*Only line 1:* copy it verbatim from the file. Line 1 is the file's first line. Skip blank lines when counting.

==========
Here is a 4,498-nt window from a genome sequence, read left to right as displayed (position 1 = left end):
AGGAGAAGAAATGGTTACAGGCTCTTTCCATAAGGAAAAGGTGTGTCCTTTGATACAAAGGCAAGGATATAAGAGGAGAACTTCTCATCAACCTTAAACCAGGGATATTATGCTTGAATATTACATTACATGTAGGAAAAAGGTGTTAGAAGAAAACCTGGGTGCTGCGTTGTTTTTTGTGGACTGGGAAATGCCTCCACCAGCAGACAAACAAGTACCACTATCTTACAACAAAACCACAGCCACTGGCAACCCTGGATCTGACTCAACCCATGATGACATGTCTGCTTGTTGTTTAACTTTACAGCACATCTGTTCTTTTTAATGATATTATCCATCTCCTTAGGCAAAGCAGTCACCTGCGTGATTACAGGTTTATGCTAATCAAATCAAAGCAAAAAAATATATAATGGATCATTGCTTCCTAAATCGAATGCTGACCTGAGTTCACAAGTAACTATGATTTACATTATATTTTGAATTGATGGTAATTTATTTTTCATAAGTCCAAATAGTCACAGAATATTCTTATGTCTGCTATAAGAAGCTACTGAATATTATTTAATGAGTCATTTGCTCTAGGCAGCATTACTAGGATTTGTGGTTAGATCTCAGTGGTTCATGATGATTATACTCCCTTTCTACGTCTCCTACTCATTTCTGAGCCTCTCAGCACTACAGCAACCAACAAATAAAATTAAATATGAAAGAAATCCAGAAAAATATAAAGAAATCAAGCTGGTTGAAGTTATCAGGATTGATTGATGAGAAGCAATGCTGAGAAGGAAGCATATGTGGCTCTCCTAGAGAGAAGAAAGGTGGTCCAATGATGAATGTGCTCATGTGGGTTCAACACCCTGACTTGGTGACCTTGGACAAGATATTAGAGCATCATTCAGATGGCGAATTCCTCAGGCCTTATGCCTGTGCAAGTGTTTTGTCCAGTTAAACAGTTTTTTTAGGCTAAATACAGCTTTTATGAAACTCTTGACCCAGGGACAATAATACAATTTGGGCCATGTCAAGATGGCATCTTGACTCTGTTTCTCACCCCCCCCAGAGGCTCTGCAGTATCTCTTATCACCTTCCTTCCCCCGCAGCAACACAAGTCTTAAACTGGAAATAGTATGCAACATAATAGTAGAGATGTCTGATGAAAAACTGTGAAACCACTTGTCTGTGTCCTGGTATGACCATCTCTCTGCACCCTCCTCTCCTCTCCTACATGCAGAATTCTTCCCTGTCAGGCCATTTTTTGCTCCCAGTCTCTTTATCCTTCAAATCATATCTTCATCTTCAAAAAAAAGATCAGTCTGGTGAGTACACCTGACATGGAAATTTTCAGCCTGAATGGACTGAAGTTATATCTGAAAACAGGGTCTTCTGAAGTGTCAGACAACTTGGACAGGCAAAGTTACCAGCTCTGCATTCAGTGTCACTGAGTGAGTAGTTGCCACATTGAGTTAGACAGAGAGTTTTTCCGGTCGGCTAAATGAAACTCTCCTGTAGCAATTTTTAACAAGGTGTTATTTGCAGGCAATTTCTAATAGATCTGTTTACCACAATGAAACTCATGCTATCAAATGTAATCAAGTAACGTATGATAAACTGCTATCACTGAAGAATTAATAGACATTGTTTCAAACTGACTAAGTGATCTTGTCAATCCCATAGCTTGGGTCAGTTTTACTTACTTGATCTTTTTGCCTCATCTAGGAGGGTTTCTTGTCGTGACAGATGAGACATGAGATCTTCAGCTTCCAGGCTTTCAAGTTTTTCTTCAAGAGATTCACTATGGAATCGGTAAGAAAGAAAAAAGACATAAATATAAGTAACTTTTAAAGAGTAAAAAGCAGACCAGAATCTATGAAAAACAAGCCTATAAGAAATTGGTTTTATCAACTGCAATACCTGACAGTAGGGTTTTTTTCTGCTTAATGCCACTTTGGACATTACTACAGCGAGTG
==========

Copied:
Here is a 4,498-nt window from a genome sequence, read left to right as displayed (position 1 = left end):